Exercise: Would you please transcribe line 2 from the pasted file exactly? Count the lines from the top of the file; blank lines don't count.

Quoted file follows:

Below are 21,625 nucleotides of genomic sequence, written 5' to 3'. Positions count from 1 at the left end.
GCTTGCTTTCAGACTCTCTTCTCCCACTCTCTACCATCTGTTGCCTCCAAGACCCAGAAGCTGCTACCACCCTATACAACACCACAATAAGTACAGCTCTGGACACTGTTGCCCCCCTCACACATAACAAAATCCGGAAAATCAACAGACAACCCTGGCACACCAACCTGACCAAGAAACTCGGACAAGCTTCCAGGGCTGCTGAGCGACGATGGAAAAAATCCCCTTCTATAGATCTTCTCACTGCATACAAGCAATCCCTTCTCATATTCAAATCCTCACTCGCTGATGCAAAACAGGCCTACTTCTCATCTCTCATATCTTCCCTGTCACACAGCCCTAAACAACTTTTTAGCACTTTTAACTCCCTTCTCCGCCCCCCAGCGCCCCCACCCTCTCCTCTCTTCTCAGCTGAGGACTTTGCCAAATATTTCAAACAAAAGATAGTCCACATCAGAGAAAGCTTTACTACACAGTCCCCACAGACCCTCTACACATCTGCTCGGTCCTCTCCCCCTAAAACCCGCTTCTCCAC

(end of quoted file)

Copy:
GCTTGCTTTCAGACTCTCTTCTCCCACTCTCTACCATCTGTTGCCTCCAAGACCCAGAAGCTGCTACCACCCTATACAACACCACAATAAGTACAGCTCTGGACACTGTTGCCCCCCTCACACATAACAAAATCCGGAAAATCAACAGACAACCCTGGCACACCAACCTGACCAAGAAACTCGGACAAGCTTCCAGGGCTGCTGAGCGACGATGGAAAAAATCCCCTTCTATAGATCTTCTCACTGCATACAAGCAATCCCTTCTCATATTCAAATCCTCACTCGCTGATGCAAAACAGGCCTACTTCTCATCTCTCATATCTTCCCTGTCACACAGCCCTAAACAACTTTTTAGCACTTTTAACTCCCTTCTCCGCCCCCCAGCGCCCCCACCCTCTCCTCTCTTCTCAGCTGAGGACTTTGCCAAATATTTCAAACAAAAGATAGTCCACATCAGAGAAAGCTTTACTACACAGTCCCCACAGACCCTCTACACATCTGCTCGGTCCTCTCCCCCTAAAACCCGCTTCTCCAC